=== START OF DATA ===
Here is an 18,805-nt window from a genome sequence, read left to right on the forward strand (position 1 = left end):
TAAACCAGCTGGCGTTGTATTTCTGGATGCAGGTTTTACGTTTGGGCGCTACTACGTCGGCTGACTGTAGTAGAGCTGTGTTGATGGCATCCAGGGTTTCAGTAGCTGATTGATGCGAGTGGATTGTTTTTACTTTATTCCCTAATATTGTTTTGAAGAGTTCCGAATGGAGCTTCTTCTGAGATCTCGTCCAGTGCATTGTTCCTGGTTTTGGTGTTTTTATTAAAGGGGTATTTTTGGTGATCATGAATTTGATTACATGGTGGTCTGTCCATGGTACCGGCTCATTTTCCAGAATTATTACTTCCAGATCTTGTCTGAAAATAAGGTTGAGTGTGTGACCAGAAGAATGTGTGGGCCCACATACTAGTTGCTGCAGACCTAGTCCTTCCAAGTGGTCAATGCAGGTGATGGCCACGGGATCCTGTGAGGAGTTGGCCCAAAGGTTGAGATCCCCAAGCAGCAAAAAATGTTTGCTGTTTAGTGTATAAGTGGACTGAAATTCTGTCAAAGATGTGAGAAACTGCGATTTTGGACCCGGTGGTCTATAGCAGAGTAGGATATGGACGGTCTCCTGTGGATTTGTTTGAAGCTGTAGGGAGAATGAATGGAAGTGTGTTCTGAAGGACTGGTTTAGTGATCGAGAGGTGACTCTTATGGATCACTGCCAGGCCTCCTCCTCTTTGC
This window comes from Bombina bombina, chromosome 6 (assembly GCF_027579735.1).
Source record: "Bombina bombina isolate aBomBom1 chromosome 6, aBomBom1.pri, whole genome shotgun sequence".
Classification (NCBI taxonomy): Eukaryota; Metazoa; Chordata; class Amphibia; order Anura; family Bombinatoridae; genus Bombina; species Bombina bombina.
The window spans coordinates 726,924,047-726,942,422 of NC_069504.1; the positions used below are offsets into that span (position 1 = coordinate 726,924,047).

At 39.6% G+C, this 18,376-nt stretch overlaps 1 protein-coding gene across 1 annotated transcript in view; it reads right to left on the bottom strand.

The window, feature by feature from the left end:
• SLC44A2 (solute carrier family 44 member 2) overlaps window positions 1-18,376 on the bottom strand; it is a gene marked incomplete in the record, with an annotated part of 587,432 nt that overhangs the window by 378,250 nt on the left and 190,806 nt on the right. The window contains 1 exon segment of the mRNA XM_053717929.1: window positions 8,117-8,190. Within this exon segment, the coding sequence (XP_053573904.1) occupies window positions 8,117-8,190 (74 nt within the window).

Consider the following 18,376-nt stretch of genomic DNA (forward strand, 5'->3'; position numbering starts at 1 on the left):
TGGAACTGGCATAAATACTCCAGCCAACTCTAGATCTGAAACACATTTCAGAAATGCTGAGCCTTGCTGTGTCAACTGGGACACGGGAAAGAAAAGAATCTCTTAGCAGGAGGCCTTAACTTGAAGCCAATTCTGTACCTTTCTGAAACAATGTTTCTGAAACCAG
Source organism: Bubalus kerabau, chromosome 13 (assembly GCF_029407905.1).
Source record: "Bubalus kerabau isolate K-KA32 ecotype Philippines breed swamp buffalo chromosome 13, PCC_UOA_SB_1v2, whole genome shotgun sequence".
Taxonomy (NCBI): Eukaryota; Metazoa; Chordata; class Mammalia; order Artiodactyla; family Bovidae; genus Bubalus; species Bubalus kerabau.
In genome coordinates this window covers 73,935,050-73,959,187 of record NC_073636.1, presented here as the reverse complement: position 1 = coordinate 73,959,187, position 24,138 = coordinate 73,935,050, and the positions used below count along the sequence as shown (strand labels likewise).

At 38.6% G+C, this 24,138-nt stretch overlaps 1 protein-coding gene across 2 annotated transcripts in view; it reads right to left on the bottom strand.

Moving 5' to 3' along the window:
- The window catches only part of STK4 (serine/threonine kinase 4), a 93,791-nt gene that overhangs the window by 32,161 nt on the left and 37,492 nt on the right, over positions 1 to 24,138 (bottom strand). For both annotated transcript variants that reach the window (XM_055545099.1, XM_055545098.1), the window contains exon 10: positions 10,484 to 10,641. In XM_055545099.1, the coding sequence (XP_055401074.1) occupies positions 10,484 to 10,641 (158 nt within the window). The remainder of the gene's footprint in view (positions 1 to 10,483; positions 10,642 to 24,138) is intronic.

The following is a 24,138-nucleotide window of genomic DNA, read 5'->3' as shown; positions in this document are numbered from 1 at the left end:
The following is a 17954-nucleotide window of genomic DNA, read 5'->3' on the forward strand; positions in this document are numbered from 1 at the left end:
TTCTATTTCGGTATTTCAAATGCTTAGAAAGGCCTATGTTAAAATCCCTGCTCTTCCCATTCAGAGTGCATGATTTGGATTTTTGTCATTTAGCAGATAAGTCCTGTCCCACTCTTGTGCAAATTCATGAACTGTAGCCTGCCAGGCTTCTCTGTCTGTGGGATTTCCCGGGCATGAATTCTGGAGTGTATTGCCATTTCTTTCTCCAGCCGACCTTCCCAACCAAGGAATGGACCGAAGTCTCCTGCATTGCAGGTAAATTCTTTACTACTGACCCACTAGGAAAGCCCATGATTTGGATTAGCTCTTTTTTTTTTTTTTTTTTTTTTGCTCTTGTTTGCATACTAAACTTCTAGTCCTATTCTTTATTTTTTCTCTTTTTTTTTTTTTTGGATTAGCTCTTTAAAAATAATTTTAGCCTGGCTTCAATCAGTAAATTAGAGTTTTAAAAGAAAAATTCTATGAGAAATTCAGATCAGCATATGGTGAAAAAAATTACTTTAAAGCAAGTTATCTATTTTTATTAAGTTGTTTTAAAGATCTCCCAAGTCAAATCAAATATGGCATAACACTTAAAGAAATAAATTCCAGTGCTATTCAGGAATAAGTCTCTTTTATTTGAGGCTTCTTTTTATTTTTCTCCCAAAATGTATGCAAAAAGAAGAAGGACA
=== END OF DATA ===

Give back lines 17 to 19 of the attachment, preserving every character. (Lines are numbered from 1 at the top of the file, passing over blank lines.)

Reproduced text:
Moving 5' to 3' along the window:
- The window catches only part of STK4 (serine/threonine kinase 4), a 93,791-nt gene that overhangs the window by 32,161 nt on the left and 37,492 nt on the right, over positions 1 to 24,138 (bottom strand). For both annotated transcript variants that reach the window (XM_055545099.1, XM_055545098.1), the window contains exon 10: positions 10,484 to 10,641. In XM_055545099.1, the coding sequence (XP_055401074.1) occupies positions 10,484 to 10,641 (158 nt within the window). The remainder of the gene's footprint in view (positions 1 to 10,483; positions 10,642 to 24,138) is intronic.

The following is a 24,138-nucleotide window of genomic DNA, read 5'->3' as shown; positions in this document are numbered from 1 at the left end: